Metal stars are known for taking themselves way too seriously. And they're not exactly happy with budding Brit band the Darkness, whose members have committed the unpardonable sin of actually being happy about making it big and getting to hang in bars for a living. But now the Darkness has perpetrated the ultimate sin: It's been caught being nice to its fans.
When 13-year-old Taylor Netzler heard about the band's CD signing at the Rock Hall last week, he brought along his guitar. The leader of the Horace Mann Middle School supergroup Mollusk was hoping to get it signed by real, live rock stars.
Unfortunately, Rock Hall security, suffering from terminal sphincterization, said the guitar was a no-go. So by the time it was Taylor's turn in line, he had nothing for the band to sign. Darkness Guitarist Dan Hawkins promptly pulled a $10 bill from his pocket, signed it, and gave it to the kid. The band also signed his guitar and posed for pictures. "I didn't think they'd be so nice," says Taylor. "This is $10 I'm never going to spend."
After hearing of the incident, Staind's Aaron Lewis, Godsmack's Sully Erna, and Korn's Jonathan Davis announced that they would bring the Darkness up on heresy charges for showing improper levels of glee and insufficient angst.
Denny has left the planet
From the Great Moments in Delusions of Grandeur File:
"I also know if I had a fraction of the coverage these other candidates have had, I'd be running away with the nomination."
--Dennis Kucinich, whining about media coverage to the Boston Globe.
Can you say "stubborn"?
Bob Cangemi, a retired carpenter with 33 years in the union, wanted some assurances that his pension was safe. So he asked Wayne Waldron, administrator of the Ohio Carpenter's Pension and Annuity Fund, to sign a notarized letter stating that all fund employees were bonded, as required by law.
The union produced a letter from attorney R. Byron Wallace, its Baker and Hostetler mouthpiece, verifying that all employees are indeed bonded. Since the guy has an initial for a first name, you know it had to be true.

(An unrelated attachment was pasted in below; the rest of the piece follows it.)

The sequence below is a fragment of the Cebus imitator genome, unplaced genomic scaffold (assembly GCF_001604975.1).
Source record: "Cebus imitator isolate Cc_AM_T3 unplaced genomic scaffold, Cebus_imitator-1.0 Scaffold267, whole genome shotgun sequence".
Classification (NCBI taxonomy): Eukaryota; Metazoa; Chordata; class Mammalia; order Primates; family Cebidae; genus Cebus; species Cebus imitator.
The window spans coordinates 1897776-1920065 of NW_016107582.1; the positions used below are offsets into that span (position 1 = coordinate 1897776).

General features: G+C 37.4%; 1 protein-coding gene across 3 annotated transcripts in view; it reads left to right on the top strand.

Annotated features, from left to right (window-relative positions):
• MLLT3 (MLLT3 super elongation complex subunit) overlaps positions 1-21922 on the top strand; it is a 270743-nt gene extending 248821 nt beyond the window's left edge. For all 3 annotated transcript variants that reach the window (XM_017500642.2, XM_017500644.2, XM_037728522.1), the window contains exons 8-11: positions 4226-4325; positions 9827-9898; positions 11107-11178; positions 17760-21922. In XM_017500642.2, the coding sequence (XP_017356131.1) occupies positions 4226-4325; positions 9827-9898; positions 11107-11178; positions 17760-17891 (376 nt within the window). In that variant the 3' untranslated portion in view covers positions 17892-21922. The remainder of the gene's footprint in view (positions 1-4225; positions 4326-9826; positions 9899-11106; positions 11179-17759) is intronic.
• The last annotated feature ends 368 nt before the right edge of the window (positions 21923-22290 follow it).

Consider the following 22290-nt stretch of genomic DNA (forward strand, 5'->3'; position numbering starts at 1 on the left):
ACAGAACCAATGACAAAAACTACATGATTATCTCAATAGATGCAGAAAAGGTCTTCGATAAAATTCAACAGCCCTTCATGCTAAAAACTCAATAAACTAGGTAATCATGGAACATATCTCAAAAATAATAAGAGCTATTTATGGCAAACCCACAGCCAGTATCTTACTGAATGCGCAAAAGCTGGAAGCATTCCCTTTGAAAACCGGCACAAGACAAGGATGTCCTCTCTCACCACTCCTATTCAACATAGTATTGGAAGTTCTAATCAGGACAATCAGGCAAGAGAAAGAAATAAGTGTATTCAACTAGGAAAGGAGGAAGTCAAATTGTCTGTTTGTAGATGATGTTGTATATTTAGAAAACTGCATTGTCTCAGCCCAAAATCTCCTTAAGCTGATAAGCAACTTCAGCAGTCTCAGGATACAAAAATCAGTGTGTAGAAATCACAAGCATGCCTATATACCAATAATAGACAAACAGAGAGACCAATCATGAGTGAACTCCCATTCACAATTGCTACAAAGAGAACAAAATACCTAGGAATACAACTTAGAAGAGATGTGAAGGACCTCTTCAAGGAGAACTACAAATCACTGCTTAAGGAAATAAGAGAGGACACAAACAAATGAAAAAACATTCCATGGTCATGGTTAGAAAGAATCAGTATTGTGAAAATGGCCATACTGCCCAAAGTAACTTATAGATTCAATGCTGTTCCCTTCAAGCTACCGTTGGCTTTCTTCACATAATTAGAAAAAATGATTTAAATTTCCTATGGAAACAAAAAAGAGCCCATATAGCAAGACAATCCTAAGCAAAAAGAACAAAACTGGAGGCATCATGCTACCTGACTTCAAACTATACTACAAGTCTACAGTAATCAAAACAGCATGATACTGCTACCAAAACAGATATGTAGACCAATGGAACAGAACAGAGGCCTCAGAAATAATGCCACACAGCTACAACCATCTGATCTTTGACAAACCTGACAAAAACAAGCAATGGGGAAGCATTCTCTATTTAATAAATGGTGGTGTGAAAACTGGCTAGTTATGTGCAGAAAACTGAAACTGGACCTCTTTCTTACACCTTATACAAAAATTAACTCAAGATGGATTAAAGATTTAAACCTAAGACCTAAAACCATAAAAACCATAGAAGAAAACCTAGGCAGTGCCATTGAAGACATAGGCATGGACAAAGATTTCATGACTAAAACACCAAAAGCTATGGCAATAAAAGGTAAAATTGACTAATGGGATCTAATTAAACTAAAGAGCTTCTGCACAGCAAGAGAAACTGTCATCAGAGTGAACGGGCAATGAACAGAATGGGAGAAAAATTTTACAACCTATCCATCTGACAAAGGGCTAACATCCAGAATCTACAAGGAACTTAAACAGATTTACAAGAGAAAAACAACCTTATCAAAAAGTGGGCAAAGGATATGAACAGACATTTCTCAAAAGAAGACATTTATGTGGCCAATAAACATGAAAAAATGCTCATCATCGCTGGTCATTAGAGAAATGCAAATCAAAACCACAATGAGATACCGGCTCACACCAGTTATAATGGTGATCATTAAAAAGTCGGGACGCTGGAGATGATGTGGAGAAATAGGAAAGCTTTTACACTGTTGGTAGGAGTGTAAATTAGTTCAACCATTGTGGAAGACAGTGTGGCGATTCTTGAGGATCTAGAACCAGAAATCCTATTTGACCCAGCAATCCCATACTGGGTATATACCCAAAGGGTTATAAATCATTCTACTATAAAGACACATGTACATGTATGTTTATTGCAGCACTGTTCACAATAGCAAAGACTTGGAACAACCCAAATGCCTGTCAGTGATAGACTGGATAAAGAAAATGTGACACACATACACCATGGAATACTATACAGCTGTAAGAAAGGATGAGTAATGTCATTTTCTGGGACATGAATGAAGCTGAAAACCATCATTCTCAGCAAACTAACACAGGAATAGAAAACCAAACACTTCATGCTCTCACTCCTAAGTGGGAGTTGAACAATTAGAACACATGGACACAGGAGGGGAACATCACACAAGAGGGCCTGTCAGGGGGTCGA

But that wasn't good enough for Cangemi. You might say he's old-school; he wants to hear it straight from Waldron. "I want the man's word and signature on my piece of paper. There's a lotta shady stuff goin' on nowadays, and that money's my bread and butter," he says. Cangemi believes there's rampant mismanagement in the shop and just wants to know that Waldron is a stand-up guy. In the meantime, he's refused to sign a certificate of receipt for his benefits, which means he's been without them for three months.
But the union isn't interested in budging either. Local 21 bosses referred Punch to Waldron, who didn't want to talk. Nor did Wallace return our calls; he was busy polishing his initial.
So Cangemi will have to content himself with picketing outside the union's Chester Avenue headquarters. Given the two sides' stubborn willingness to fight over much ado about nothing, Punch believes they both have promising futures in Congress.
The day the music died
"Unspecified illness" was the official reason for the cancellation of Britney Spears's concert last Thursday, but sources inside Clear Channel, the show's promoter, say the real reason was low ticket sales. Curiously, the concert has been rescheduled for June 29 -- the day after Christina Aguilera is scheduled to rock the Gund. May the singer with the most exposed cleavage win.
To do our part to fight the Quiet Crisis, Punch will be conducting exit interviews with the growing number of young professionals fleeing Cleveland like Prospect whores at a crackhouse raid.
This week: Darius Miles, age 22
Old gig: Nascent basketball legend
New gig: Latent basketball legend, on the West Coast
Career highlight: Notched a dandy arm tattoo that reads "King of East St. Louis"
What he learned: Local market was oversaturated. "What I do is the same thing as LeBron does, which is why they didn't want to keep me," he says of his former employer, a top area basketball team.